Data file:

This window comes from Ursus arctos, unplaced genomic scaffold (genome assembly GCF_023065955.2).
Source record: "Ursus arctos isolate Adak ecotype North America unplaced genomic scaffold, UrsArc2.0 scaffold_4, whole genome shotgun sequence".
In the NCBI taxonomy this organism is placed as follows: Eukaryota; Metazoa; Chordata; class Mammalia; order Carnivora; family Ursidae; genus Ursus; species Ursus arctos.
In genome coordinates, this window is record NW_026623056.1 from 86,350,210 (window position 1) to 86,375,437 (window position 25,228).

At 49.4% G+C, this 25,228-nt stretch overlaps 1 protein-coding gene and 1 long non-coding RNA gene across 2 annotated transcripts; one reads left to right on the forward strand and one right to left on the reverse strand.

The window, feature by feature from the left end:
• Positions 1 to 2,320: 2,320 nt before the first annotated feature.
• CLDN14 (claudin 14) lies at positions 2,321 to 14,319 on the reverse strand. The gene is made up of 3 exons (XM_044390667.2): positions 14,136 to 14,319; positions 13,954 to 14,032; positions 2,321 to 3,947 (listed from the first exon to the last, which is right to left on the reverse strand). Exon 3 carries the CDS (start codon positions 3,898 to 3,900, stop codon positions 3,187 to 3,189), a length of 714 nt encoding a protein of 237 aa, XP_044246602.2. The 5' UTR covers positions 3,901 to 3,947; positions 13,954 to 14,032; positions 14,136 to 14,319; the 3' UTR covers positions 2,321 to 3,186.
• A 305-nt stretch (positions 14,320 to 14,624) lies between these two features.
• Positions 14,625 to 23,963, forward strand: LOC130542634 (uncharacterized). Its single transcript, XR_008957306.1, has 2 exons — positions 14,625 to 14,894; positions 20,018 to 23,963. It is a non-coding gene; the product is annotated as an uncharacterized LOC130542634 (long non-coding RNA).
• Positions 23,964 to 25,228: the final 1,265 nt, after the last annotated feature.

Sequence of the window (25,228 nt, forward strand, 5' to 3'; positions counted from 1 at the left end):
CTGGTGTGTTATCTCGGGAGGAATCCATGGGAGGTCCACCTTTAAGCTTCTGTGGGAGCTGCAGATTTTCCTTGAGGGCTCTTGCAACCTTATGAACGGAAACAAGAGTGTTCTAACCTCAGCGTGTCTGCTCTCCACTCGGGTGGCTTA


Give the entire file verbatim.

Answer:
This window comes from Ursus arctos, unplaced genomic scaffold (genome assembly GCF_023065955.2).
Source record: "Ursus arctos isolate Adak ecotype North America unplaced genomic scaffold, UrsArc2.0 scaffold_4, whole genome shotgun sequence".
In the NCBI taxonomy this organism is placed as follows: Eukaryota; Metazoa; Chordata; class Mammalia; order Carnivora; family Ursidae; genus Ursus; species Ursus arctos.
In genome coordinates, this window is record NW_026623056.1 from 86,350,210 (window position 1) to 86,375,437 (window position 25,228).

At 49.4% G+C, this 25,228-nt stretch overlaps 1 protein-coding gene and 1 long non-coding RNA gene across 2 annotated transcripts; one reads left to right on the forward strand and one right to left on the reverse strand.

The window, feature by feature from the left end:
• Positions 1 to 2,320: 2,320 nt before the first annotated feature.
• CLDN14 (claudin 14) lies at positions 2,321 to 14,319 on the reverse strand. The gene is made up of 3 exons (XM_044390667.2): positions 14,136 to 14,319; positions 13,954 to 14,032; positions 2,321 to 3,947 (listed from the first exon to the last, which is right to left on the reverse strand). Exon 3 carries the CDS (start codon positions 3,898 to 3,900, stop codon positions 3,187 to 3,189), a length of 714 nt encoding a protein of 237 aa, XP_044246602.2. The 5' UTR covers positions 3,901 to 3,947; positions 13,954 to 14,032; positions 14,136 to 14,319; the 3' UTR covers positions 2,321 to 3,186.
• A 305-nt stretch (positions 14,320 to 14,624) lies between these two features.
• Positions 14,625 to 23,963, forward strand: LOC130542634 (uncharacterized). Its single transcript, XR_008957306.1, has 2 exons — positions 14,625 to 14,894; positions 20,018 to 23,963. It is a non-coding gene; the product is annotated as an uncharacterized LOC130542634 (long non-coding RNA).
• Positions 23,964 to 25,228: the final 1,265 nt, after the last annotated feature.

Sequence of the window (25,228 nt, forward strand, 5' to 3'; positions counted from 1 at the left end):
CTGGTGTGTTATCTCGGGAGGAATCCATGGGAGGTCCACCTTTAAGCTTCTGTGGGAGCTGCAGATTTTCCTTGAGGGCTCTTGCAACCTTATGAACGGAAACAAGAGTGTTCTAACCTCAGCGTGTCTGCTCTCCACTCGGGTGGCTTA